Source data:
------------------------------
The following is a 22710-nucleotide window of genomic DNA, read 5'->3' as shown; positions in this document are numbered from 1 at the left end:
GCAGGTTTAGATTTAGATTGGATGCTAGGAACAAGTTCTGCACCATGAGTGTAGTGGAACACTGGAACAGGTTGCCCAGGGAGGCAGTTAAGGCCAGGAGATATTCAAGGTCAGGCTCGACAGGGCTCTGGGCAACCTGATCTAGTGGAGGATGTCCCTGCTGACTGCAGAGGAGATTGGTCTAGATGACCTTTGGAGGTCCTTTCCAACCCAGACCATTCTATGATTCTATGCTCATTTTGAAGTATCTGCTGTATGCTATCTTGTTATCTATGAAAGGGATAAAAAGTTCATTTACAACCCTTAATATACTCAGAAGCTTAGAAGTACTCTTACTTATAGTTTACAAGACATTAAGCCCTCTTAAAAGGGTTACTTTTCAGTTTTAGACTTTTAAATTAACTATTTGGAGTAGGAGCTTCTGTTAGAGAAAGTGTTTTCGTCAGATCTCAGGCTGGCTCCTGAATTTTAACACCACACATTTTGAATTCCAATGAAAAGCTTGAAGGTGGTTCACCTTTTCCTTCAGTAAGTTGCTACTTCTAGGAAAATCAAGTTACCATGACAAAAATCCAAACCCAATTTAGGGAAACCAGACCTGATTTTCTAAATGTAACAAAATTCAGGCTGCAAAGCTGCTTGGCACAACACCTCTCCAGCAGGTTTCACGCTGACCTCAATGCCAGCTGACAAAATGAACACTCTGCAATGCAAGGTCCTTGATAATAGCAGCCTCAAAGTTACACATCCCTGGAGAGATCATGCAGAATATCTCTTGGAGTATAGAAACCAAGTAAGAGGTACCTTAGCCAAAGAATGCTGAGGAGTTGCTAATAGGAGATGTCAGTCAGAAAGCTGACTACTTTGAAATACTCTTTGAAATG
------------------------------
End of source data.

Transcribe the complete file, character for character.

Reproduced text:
The following is a 22710-nucleotide window of genomic DNA, read 5'->3' as shown; positions in this document are numbered from 1 at the left end:
GCAGGTTTAGATTTAGATTGGATGCTAGGAACAAGTTCTGCACCATGAGTGTAGTGGAACACTGGAACAGGTTGCCCAGGGAGGCAGTTAAGGCCAGGAGATATTCAAGGTCAGGCTCGACAGGGCTCTGGGCAACCTGATCTAGTGGAGGATGTCCCTGCTGACTGCAGAGGAGATTGGTCTAGATGACCTTTGGAGGTCCTTTCCAACCCAGACCATTCTATGATTCTATGCTCATTTTGAAGTATCTGCTGTATGCTATCTTGTTATCTATGAAAGGGATAAAAAGTTCATTTACAACCCTTAATATACTCAGAAGCTTAGAAGTACTCTTACTTATAGTTTACAAGACATTAAGCCCTCTTAAAAGGGTTACTTTTCAGTTTTAGACTTTTAAATTAACTATTTGGAGTAGGAGCTTCTGTTAGAGAAAGTGTTTTCGTCAGATCTCAGGCTGGCTCCTGAATTTTAACACCACACATTTTGAATTCCAATGAAAAGCTTGAAGGTGGTTCACCTTTTCCTTCAGTAAGTTGCTACTTCTAGGAAAATCAAGTTACCATGACAAAAATCCAAACCCAATTTAGGGAAACCAGACCTGATTTTCTAAATGTAACAAAATTCAGGCTGCAAAGCTGCTTGGCACAACACCTCTCCAGCAGGTTTCACGCTGACCTCAATGCCAGCTGACAAAATGAACACTCTGCAATGCAAGGTCCTTGATAATAGCAGCCTCAAAGTTACACATCCCTGGAGAGATCATGCAGAATATCTCTTGGAGTATAGAAACCAAGTAAGAGGTACCTTAGCCAAAGAATGCTGAGGAGTTGCTAATAGGAGATGTCAGTCAGAAAGCTGACTACTTTGAAATACTCTTTGAAATG